MAS is a familiar term for runners. Who has never heard the question “What is your MAS” in a discussion between runners? Let’s look at the definition of maximum aerobic speed, how to calculate it, and most importantly, how to use it properly in training.
Definition of MAS?
The maximum aerobic speed, which we can abbreviate to MAS, is the speed at which the runner reaches his maximum oxygen consumption: the VO2Max. Beyond this pace, one quickly gets tired and the effort becomes more intense.
The maximum aerobic speed can be maintained between 4 and 7 minutes, depending on the runner. What is a good MAS? The speed ranges from 10 km/h for beginners to more than 24 km/h for the best in the world. Marathon world record holder Eliud Kipchoge has a MAS of 24.3 km/h.
But be careful: the maximum aerobic speed is not the maximum speed a runner can run. So it is possible to exceed the 100% MAS, in a sprint of a few seconds the runner will be faster.
In other endurance sports like cycling there is a similar concept: MAP: Maximal Aerobic Power.
What is the purpose of determining this speed?
To progress in running and become a little faster, it is interesting to train intervals. If the MAS can be kept between 4 and 7 minutes with a continuous effort, it is possible to run at this pace between 10 and 20 minutes if you combine your run with fast repetitions and lower sections.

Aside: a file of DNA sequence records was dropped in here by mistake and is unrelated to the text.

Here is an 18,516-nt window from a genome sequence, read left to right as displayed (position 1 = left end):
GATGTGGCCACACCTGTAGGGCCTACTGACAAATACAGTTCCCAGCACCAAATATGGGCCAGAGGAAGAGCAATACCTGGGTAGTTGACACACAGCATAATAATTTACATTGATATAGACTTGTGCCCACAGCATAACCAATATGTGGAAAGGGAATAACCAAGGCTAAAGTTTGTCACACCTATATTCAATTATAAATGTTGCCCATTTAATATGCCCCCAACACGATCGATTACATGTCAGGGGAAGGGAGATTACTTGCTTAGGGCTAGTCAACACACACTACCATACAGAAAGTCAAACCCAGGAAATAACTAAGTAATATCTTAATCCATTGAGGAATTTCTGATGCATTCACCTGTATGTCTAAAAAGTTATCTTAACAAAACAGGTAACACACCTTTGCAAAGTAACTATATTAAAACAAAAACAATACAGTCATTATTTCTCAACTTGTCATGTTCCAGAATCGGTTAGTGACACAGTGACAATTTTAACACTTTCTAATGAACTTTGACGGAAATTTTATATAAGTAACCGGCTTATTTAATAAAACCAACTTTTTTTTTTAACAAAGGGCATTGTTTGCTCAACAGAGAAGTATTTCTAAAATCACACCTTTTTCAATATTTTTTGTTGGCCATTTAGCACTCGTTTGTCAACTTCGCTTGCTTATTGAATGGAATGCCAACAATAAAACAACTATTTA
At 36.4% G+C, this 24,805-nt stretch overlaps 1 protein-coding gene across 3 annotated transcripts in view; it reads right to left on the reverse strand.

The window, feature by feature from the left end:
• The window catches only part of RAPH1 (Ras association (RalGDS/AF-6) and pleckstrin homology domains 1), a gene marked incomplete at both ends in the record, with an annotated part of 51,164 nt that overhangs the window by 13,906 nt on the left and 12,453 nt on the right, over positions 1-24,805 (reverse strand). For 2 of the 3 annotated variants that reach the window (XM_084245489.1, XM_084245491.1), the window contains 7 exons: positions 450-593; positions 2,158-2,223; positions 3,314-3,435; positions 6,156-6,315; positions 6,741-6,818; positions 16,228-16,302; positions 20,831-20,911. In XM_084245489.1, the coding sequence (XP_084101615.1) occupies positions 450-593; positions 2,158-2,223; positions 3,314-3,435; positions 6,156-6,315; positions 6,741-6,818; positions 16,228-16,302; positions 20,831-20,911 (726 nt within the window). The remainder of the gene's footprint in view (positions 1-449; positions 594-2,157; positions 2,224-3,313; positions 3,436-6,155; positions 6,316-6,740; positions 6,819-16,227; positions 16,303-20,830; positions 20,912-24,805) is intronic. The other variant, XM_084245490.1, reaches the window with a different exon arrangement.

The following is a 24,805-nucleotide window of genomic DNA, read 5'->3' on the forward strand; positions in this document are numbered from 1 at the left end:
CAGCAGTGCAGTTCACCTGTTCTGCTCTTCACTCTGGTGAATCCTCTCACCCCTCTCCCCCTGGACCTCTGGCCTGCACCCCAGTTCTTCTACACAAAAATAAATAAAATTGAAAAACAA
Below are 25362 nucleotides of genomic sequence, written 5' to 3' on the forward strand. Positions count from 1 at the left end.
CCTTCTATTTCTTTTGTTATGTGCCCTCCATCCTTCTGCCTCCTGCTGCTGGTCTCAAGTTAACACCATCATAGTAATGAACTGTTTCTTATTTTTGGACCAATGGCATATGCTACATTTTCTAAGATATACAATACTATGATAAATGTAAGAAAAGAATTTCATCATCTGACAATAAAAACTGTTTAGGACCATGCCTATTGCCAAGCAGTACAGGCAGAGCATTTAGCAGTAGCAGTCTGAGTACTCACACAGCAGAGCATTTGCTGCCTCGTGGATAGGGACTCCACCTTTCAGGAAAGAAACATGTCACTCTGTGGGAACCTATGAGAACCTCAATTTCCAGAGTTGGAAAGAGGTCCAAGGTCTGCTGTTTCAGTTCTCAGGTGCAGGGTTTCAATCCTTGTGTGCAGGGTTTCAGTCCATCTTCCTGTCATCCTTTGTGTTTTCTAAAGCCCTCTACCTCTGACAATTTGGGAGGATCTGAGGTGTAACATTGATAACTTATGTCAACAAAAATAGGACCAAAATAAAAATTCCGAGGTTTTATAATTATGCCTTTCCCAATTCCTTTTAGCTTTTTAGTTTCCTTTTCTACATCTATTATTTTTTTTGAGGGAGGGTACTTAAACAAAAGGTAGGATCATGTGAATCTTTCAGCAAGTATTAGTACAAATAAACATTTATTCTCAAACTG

These sessions with short intervals are for example:
- 10x400m on the track with a recovery time of 1 minute
- 20x(30”-30), 30 fast seconds and 30 lower seconds
How can you calculate your MAS?
There are numerous tests for MAS, and it is very likely that the result will not be the same if you decide to take several different tests.
Our favorite test MAS: the Half Cooper
The Cooper test (developed by an American PhD) consists of running as long a distance as possible in 12 minutes. As already indicated, the maximum aerobic speed can only be maintained for 4 to 6 minutes, so the half Cooper, which lasts 6 minutes, is more accurate.
Run the longest possible distance for 6 minutes. Then divide the distance traveled in meters by 100 to get your MAS. If you ran 1500 meters, you have a MAS of 15 km/h. Useful, isn’t it?
Start with a 15-minute warm-up and finish with 2 15-second accelerations. Then you are ready for this quite intense effort.
The laboratory test with a cardiologist or sports doctor
Your doctor will work with you to determine the procedure for the exercise test on a treadmill. The speed of the treadmill will be gradually increased every 2 to 3 minutes until exhaustion. The doctor will make sure your body is responding well to the exertion by tracking various heart parameters and the amount of oxygen consumed. The lab test is the only way to determine your VO2 max. GPS Watches provide only approximate values.
The disadvantage is that the speed of the treadmill is often not properly calibrated. Therefore, the speed during the test does not correspond to that of a comeback on a track or road. The cardio data can be used normally.